Tuesday, February 20, 2007

February 20 The Whole Team Together

Ben called me at about 6:20 this morning to ensure I was up and ready to meet the team for breakfast. I guess yesterday left him unsure as to whether I would make it to breakfast or not.

I met the team at the Armory for breakfast, only to discover a whole lot more than breakfast goes on at the Armory. The Armory is the dinning hall, expediting office, tool and supply rooms, lumber yard and chapel.

Think of the logistics of feeding, managing and supplying a construction team of 300 workers, well the North Carolina Baptist Men's Relief program does just that. Now throw in a caveat that entire work force of 300 people turns over every week and imagine dealing with that every seven days.

see more pictures at http://www.pbase.com/dhnieman/gulfport

While some of the Pathways team is eating, others (usually Ben, Mark, Kyle and Frank) are busily moving from the job board to supply room to tool room to lumber yard gathering the materials and tools to complete the tasks on the job board for the day.

Today the whole team will be working at Barbara's house on McCandlees Drive. The only exception was to be that Ben will first go over Ms Tate's house on 626 28th street to finish installing blinds. Once he's done there he was to rejoin the team.

After the vans were loaded with tools and materials for the jobs, Frank led the caravan to the beach for morning devotions prior to heading out to the job site. That was the picture I selected for the blog today as I learned from this. I liked that Frank and the team took the time to do this. My thought was, "it is 8:00, we better get to the site and get started", but Frank and the team had better priorities and it did not require a lot of extra time plus it contributed to making a much better morning. I then thought, "lesson learned, now to apply it!" Folks who have the distinct pleasure of working with me (tongue in cheek) realise patience is not one of my virtues, and I learned a little from this example set by the team this morning.

Once at the site, everyone jumped right in unloading and setting up the site for the day. There were fascia boards and soffits to replace and paint, scrapping to be done, paneling to be installed and carpet to lay. Abby, Linda and Joel began prepping the soffits for painting, Mark and Frank were installing new fascia and soffits, Casey, Greg, Kyle and Frieder were working inside on the living room walls and floors. Greg was on his knees on the cement slab that is the living room floor, scrapping it clean in preparation for the carpet installation. All the homes in this region are built on a cement slab. No foundation or basement as we in the north usually build. That's why when we drive around Gulfport we see so many lots with just empty cement slabs. It is the only remnant of the the structure that was a home once occupying that spot.

The team was working well together and getting the job done.

I noticed some fellows sitting on the porch of a house across the street and I wandered on toward them. They were neighbors and interested in all the activity going on at the house. Tony and James (James Bond, can you believe that, I thought he was pulling my leg, until he offered to show me his ID) said they remember the day of the storm looking out the window and seeing the roof come off of Barbara's house. They watched as shingles and plywood just began flying into the air. Tony said that coincidentally, during that time the telephone pole with a big transformer on in Barbara's front yard it was swaying back and forth like a shaft of wheat in the wind. And just when they thought that was exciting enough, Tony explained the utility pole in his yard was literally lifted out of the ground and throw on his front lawn. For some reason, probably due to the fact I had my head raised looking at the telephone poles, I noticed the roof of all the houses. All the houses in the neighborhood have what appear to be a brand new roof. Tony and James said, "why all the roofing on every ones house is new. Most houses were, at minimum, completely stripped of shingles." Amazing!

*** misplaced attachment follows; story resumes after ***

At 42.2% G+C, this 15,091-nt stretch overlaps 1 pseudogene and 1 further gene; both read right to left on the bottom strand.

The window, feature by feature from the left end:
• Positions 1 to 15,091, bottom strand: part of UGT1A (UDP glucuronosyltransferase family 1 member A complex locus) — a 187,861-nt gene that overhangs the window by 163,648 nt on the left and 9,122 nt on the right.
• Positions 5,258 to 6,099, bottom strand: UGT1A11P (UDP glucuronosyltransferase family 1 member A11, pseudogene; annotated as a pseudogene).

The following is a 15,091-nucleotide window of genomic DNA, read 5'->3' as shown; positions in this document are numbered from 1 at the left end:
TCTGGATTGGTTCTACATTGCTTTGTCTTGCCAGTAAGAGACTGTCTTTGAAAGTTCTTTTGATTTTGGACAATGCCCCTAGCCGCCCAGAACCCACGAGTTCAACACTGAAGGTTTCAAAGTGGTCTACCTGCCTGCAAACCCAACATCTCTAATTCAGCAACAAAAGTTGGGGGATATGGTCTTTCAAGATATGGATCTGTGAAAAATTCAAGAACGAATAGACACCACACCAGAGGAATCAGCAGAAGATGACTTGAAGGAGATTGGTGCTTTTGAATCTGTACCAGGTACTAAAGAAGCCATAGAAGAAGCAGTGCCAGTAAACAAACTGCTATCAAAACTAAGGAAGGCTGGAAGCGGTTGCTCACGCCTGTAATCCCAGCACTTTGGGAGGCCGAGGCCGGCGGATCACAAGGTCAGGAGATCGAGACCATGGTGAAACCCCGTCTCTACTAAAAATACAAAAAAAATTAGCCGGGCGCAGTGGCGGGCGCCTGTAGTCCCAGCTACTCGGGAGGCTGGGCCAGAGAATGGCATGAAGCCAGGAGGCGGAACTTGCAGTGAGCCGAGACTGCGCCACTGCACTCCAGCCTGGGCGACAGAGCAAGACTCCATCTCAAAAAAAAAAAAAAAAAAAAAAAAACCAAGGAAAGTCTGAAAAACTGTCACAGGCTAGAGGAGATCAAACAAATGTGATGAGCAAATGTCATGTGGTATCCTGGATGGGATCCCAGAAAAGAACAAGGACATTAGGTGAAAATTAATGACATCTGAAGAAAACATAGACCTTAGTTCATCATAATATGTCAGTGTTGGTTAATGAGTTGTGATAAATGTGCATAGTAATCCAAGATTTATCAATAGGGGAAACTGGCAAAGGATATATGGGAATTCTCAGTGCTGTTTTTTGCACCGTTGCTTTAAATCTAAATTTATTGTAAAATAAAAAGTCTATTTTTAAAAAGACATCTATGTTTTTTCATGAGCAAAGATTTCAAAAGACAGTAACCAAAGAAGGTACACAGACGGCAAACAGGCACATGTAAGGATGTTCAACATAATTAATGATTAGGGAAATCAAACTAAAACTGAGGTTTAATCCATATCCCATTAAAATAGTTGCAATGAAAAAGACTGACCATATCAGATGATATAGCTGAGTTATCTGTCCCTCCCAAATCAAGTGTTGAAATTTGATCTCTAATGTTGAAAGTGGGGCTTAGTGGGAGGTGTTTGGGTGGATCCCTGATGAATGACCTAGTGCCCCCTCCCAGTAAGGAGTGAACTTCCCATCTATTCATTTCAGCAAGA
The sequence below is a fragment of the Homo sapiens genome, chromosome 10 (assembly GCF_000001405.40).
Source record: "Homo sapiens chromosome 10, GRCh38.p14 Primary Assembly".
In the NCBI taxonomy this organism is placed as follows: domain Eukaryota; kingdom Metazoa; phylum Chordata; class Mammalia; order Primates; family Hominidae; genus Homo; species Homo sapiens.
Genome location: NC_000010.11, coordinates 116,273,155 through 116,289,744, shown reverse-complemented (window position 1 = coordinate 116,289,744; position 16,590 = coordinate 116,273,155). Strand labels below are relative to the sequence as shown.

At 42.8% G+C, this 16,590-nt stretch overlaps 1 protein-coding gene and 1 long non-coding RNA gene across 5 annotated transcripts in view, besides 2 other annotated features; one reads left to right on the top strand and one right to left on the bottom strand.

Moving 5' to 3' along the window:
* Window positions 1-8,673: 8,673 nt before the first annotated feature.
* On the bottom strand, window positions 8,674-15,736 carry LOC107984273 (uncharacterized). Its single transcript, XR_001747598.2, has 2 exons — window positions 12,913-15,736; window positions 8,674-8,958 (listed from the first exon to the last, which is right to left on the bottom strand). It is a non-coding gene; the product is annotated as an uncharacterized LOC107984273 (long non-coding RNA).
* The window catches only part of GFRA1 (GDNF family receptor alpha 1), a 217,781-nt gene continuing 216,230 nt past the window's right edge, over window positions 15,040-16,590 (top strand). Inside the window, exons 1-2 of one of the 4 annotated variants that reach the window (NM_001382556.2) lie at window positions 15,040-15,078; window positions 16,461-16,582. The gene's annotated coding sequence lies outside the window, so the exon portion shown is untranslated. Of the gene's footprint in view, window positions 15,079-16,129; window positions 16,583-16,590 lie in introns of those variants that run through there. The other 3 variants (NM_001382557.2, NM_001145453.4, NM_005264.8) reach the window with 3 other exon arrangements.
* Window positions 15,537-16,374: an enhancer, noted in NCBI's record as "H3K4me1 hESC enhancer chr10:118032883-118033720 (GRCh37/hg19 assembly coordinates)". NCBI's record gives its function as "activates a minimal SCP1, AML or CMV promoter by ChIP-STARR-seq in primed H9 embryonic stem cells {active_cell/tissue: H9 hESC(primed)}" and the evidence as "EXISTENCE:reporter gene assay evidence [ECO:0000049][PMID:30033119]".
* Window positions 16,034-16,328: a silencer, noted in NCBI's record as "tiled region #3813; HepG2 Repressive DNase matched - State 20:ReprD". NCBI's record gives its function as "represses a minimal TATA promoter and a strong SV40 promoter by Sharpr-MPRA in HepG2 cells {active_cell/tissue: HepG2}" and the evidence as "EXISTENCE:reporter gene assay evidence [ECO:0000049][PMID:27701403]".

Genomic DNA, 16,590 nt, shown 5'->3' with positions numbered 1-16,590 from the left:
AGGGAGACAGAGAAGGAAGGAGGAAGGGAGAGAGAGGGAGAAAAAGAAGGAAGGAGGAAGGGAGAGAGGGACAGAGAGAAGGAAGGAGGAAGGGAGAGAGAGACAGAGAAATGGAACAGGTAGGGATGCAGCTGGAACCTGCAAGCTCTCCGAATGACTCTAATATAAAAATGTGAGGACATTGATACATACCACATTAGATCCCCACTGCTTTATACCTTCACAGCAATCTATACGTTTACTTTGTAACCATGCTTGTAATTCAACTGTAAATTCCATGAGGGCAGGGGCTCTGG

Tony and James said they were fortunate, they had power back after about three weeks. For some, like Arlene described to us last night, it wasn't until the end of December (4 months) before power was connected, that is, if they still had a house to return to and to which to connect power.

The morning slipped by quickly and lunch time drew near. Usually the Armory supplies lunches to the teams. However, to get lunches for the day requires you place an order before 7:30 PM the night before, this allows the kitchen folks time to prepare and pack your lunches and have them ready for you to pick up the next morning. Last night the Pathways team was so rushed they missed the lunch cutoff. Thus, to feed the troops, Frank commissioned me to run to Subway to procure sub sandwiches for 10 folks. They were actually pretty good.

After lunch I left the group and returned to do my thing with the pictures and the web site.

At around 5:00 PM I called Ben, he said they were leaving the site and heading home to take showers in time to be ready for the Mardi Gras parade that was to pass right by their "compound". I packed my camera an headed downtown to join them for the parade.

Float after float passed by pulled by huge semi-tractor trucks. From the floats people threw Mardi Gras beads to the crowd. It was interesting and harmless fun and a big tradition here on the Gulf Coast.

The end of a busy day in Gulfport.

For more pictures from today's activity go to http://www.pbase.com/dhnieman/gulfport

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